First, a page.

Rest in power to hip-hop activist Jamie ‘J. Milla’ SevierJ.R. Nelsonon April 28, 2020 at 10:45 pm

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Jamie "J. Milla" Sevier (third from left) after a Chicago hip-hop panel at the Museum of Science and Industry, with Carrico "Kingdom Rock" Sanders, Bobby "Massive" Ambrose, Chuck D of Public Enemy, Jay Will, and Lavell "DJ Jihad" Watson - COURTESY CARRICO SANDERS

Veteran Chicago hip-hop activist, manager, and promoter Jamie “J. Milla” Sevier died Saturday, April 18, at age 47. As a kid, Sevier got into breakdancing and graffiti, and he’d joined Chi-ROCK Nation by the time he met longtime friend Carrico “Kingdom Rock” Sanders, founder of the Ill State Assassins crew, in the early 1990s. They’d crossed paths because both were organizing against an attempt to ban hip-hop from local radio. “Jamie has always been the bullhorn for Chicago,” Sanders says. “I will also call him ‘the plug’–there’s a few of us that connect people together, and Jamie was one.” Sanders and Sevier went on to promote hip-hop events together (Sevier also became an Ill State member), and they both worked for Operation PUSH–Sanders as a youth organizer, Sevier as national youth director (his godmother is PUSH Excel national education director Janette Wilson). In the 2000s, Sevier served as president of the nonprofit People Reclaiming Ourselves (whose board included Chico DeBarge) and hosted cable-access show Hip-Hop 2nite. On Sunday, April 19, Common honored Sevier during the Last Dance preshow on SportsCenter: “Rest in peace to my man Jamie–God bless his soul.”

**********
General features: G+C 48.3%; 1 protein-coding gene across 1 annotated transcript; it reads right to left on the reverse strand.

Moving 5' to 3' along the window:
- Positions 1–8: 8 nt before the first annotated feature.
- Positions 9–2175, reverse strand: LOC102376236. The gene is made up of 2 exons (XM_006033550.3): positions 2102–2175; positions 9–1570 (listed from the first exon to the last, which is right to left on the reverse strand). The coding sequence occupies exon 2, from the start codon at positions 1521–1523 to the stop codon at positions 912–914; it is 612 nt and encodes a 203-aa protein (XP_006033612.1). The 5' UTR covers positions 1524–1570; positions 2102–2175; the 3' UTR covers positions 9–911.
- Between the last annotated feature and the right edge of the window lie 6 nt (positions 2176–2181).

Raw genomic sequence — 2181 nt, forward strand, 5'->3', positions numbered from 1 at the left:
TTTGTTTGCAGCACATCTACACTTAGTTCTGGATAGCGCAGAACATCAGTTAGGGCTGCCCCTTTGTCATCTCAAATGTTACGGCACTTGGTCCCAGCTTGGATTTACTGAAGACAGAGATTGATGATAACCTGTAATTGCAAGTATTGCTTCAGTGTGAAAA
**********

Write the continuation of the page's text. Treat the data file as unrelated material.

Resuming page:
Patrick Holbrook’s solo darkwave project Well Yells trafficks in the sonics of isolation–in 2018, Gossip Wolf said his Skunk cassette “sounds like it’s coming from a captive who’s given up on ever escaping from the bottom of Buffalo Bill’s pit in The Silence of the Lambs.” This month, Well Yells dropped the excellent full-length We Mirror the Dead, recorded with Adam Stilson at Decade Music Studios. Holbrook says he’s “broken into a new realm,” using “more industrial sounds, maybe even echoes of witch house.” Last week, Holbrook posted an eerie, gripping video for the propulsive “Kill the King,” filmed just after the stay-at-home order came down. He had a release party booked at Cafe Mustache in May–let’s hope it’s rescheduled! v

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